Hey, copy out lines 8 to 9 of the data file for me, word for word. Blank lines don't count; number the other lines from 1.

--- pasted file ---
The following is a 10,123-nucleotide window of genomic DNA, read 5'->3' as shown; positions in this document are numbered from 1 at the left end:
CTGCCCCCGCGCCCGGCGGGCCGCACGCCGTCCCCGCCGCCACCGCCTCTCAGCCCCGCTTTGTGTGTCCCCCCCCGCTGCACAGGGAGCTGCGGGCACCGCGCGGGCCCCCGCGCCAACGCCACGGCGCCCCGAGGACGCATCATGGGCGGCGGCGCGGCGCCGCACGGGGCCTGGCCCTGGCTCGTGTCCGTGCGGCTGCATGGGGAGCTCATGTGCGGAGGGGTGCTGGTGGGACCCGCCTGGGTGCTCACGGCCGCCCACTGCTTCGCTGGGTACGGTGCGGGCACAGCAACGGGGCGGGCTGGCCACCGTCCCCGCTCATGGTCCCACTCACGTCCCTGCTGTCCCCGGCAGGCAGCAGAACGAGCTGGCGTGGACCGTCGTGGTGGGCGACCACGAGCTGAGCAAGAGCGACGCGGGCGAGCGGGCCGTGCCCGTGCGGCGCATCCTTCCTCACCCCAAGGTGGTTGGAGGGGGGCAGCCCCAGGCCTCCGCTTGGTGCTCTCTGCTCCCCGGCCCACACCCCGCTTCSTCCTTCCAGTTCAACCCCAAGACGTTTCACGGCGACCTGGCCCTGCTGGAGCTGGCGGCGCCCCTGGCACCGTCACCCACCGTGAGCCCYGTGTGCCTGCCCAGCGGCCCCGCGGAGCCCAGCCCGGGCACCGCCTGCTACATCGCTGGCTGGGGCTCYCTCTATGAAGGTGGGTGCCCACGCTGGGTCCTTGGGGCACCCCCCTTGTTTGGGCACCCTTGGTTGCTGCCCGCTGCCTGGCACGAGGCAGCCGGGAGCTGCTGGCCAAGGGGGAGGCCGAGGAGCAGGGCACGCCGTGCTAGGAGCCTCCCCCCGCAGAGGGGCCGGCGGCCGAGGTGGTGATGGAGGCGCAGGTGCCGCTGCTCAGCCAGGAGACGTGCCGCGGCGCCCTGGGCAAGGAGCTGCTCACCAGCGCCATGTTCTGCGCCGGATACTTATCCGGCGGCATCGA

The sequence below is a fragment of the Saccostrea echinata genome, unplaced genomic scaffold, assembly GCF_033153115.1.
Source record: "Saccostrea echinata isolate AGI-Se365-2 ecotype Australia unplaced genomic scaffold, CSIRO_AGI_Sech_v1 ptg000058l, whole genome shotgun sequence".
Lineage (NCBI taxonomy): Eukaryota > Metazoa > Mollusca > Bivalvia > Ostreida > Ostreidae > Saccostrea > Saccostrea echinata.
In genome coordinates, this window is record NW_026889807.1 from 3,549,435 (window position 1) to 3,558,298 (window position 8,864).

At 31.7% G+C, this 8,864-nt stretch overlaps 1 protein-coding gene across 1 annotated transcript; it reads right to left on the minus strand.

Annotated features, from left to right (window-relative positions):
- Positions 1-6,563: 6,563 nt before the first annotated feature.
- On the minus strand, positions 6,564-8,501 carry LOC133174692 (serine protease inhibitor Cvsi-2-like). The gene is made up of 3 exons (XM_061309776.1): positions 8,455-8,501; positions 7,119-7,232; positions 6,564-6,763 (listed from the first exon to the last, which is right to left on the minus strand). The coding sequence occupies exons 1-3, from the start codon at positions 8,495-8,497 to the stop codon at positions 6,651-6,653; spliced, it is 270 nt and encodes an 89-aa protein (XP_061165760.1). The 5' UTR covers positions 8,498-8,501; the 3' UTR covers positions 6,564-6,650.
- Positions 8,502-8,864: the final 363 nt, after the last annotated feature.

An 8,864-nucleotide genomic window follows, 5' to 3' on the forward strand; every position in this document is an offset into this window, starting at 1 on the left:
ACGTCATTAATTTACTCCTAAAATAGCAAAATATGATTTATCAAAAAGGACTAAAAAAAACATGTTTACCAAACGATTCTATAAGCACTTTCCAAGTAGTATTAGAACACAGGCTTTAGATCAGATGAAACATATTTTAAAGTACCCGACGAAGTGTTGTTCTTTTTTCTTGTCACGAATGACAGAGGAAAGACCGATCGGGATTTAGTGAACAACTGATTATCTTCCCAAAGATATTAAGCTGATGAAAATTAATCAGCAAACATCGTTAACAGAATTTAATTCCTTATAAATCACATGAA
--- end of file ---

Annotated features, from left to right (window-relative positions):
- Positions 1-6,563: 6,563 nt before the first annotated feature.